Archive for November, 2010

Nothing like a crisis: Game On!

November 25, 2010

Angela Merkel has been speaking today in the Bundestag on a plan to impose majority voting in the terms and conditions of certain Eurozone bond issues. She said “This is about the primacy of politics; this is about the limits of the markets.”

In any market segment the majority of issuance is usually held domestically (for obvious reasons) and the banks are often the biggest holders. This is particularly so when the “bank recapitalisation carry trade” is advantageous.

Should it be necessary for an issuer to seek an extension in maturity; a cut in coupon; or a reduction in maturity proceeds (generally known as a restructuring on, or prior to, default) majority voting would tend to eliminate private bond holders (such as individuals, overseas pension funds and mutual funds) from the voting process creating de facto senior and junior holders.

Now if those banks were the underlying problem who do you think they are going to vote for? Would it be the individuals, overseas pension funds and mutual funds; or the troubled Government best positioned to reciprocate the favour?

The first rule of fixed income investing is “Get Your Money Back”. Yesterday I suggested that a crisis can have its uses. Today Merkel seems to have started playing the anticipated game.
Game on!


Nothing like a crisis, or two

November 24, 2010

There must be those in the EU that actually quite like a crisis or two. Firstly, crises tend to push currencies down which can be good for stronger, exporting, countries. Secondly, for those stronger countries the chances are capital leaving the weak will stabilise or perhaps even reduce their interest rates. So if you are called, for example, Germany an occasional crisis in the Eurozone might not be all that bad. If you were uncomfortable with a set-up where fiscal policy was divorced from monetary policy you might even see a reason to endure a further crisis or two as a means of pushing the ever closer union.

I am, of course, glossing over the obvious inconveniences and dangers inherent in the current crisis in the Eurozone but my point is this could be a moving-ahead moment, not the big step backwards anticipated by some in the marketplace.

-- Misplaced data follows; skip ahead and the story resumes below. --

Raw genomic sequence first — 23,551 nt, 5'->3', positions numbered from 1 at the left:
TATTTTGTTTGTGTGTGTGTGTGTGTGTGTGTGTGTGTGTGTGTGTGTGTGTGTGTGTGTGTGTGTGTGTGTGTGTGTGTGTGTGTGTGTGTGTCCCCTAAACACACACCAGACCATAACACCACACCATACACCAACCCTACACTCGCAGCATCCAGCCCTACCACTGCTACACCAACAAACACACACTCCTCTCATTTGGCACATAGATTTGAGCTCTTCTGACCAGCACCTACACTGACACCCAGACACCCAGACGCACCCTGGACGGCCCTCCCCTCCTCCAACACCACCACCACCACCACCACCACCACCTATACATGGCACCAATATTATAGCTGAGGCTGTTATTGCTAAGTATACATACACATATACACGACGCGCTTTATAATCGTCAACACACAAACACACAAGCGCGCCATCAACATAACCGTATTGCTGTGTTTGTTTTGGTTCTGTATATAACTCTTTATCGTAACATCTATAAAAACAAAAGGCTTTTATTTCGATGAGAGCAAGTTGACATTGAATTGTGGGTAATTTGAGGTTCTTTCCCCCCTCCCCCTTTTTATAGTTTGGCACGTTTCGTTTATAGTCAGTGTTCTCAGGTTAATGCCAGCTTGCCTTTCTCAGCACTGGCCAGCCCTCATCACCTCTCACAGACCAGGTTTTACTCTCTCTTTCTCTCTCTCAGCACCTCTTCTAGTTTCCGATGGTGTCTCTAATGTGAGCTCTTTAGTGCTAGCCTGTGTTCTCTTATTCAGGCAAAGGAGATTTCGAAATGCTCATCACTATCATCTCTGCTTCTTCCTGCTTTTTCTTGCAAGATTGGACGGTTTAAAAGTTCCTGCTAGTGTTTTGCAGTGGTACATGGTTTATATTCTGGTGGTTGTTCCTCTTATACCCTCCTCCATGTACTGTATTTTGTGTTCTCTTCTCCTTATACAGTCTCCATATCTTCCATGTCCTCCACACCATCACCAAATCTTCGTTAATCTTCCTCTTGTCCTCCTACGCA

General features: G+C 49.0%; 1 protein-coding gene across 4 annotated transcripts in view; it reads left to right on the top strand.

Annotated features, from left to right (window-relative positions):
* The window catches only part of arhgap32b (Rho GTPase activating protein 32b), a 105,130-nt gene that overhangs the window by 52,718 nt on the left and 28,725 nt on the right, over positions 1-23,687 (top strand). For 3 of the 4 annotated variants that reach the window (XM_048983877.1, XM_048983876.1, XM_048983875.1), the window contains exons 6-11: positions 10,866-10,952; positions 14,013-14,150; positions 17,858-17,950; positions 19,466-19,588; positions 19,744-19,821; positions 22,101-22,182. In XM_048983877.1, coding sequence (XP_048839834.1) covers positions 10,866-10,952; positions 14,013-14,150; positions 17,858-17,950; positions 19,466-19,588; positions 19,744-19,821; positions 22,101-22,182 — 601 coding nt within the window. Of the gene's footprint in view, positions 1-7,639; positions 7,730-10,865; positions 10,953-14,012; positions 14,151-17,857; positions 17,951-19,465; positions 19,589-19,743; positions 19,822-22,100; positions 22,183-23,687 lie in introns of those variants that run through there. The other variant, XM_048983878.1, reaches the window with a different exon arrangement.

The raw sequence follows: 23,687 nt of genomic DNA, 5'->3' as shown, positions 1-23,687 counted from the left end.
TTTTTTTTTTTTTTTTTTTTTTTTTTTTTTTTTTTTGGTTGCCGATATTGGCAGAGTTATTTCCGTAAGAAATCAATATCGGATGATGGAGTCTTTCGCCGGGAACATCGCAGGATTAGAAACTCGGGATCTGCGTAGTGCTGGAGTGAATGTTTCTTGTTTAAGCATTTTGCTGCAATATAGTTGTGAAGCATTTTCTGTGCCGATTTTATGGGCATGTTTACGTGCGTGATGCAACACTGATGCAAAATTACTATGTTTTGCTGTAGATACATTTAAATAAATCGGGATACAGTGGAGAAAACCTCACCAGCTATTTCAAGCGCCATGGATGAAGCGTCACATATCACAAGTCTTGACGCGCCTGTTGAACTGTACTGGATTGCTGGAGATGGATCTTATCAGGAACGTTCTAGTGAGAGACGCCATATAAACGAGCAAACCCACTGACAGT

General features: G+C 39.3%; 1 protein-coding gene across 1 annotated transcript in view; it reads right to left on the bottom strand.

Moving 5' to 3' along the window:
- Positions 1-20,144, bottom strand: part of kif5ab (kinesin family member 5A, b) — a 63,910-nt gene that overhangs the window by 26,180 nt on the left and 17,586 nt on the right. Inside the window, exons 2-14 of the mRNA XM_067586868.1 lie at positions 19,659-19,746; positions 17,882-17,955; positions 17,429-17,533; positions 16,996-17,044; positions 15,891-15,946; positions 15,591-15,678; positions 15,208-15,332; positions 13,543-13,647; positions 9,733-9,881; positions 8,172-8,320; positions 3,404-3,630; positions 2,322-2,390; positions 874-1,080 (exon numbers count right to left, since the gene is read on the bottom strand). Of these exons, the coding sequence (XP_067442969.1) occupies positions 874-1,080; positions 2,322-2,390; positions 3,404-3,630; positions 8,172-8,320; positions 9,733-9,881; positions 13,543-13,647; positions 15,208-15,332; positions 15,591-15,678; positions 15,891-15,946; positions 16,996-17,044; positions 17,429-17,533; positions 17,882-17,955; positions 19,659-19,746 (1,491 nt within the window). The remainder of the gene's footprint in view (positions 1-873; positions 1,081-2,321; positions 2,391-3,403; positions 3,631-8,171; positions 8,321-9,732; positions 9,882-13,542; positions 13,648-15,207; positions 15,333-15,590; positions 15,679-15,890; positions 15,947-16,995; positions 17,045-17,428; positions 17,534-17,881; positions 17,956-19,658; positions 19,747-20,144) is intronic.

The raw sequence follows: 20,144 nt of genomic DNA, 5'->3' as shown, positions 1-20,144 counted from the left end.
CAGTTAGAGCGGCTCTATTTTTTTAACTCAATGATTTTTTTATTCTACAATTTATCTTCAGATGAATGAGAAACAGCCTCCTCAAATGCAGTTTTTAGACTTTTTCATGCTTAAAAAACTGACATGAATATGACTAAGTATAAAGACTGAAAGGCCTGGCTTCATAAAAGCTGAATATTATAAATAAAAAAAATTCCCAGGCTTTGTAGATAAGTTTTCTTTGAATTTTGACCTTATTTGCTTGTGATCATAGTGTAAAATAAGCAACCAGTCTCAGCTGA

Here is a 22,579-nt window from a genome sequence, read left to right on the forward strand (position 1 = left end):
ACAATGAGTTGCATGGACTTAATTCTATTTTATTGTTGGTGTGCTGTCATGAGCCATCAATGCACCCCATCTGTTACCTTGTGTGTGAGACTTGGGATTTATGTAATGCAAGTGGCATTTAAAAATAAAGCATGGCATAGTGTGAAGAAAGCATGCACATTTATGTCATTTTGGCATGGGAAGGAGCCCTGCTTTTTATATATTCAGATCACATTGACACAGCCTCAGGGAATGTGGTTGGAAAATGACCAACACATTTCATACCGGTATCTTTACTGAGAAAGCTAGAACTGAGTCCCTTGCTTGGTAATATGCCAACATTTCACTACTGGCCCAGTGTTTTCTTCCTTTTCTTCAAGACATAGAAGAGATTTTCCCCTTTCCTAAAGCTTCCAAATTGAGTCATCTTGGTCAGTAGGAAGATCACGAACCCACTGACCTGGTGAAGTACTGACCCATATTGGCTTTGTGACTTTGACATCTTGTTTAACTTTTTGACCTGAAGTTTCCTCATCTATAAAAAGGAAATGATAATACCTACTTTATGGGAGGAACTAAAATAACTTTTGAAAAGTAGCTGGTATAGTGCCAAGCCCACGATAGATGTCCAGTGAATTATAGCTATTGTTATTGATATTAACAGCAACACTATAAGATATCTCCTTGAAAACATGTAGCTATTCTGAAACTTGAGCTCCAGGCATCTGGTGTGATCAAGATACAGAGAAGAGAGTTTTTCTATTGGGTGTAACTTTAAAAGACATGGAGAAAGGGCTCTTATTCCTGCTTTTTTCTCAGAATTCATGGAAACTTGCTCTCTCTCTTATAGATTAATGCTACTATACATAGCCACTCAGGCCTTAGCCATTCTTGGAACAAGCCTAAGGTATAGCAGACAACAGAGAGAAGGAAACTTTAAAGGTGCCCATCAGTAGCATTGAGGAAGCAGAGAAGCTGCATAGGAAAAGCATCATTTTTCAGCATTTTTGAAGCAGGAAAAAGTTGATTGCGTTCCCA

What should policy makers be worrying about? The perennial question mark that hangs over Spain and its miracle banks. This elephant in the room is of such size that it could be the catalyst that, rather than seeing the EU experiment disintegrate, actually takes it forward.

From a policy prospective it must to attractive to have urgent circumstances that precipitate the fiscal and regulatory components missing in the single currency equation. Bailing out Greece and Ireland places these issues on the agenda; however  should Spain need bailing out, then that would require, for the first time a fiscal transfer, and in doing so take Europe closer to its desired ever closer union. The mechanism already exists in the form of the European Financial Stability Facility which allows multilateral debt guarantees or, to put another way, a mechanism to transfer economic ownership of debt financing obligations from one country to another.

Now creating a pan-European tax base would, of course,  be contrary to public opinion within the EU: a very inconvenient impediment to thinking at the heart of the European project. But in times of crisis deals are done without democracy getting in the way and I am very sure that such an opportunity will not be missed.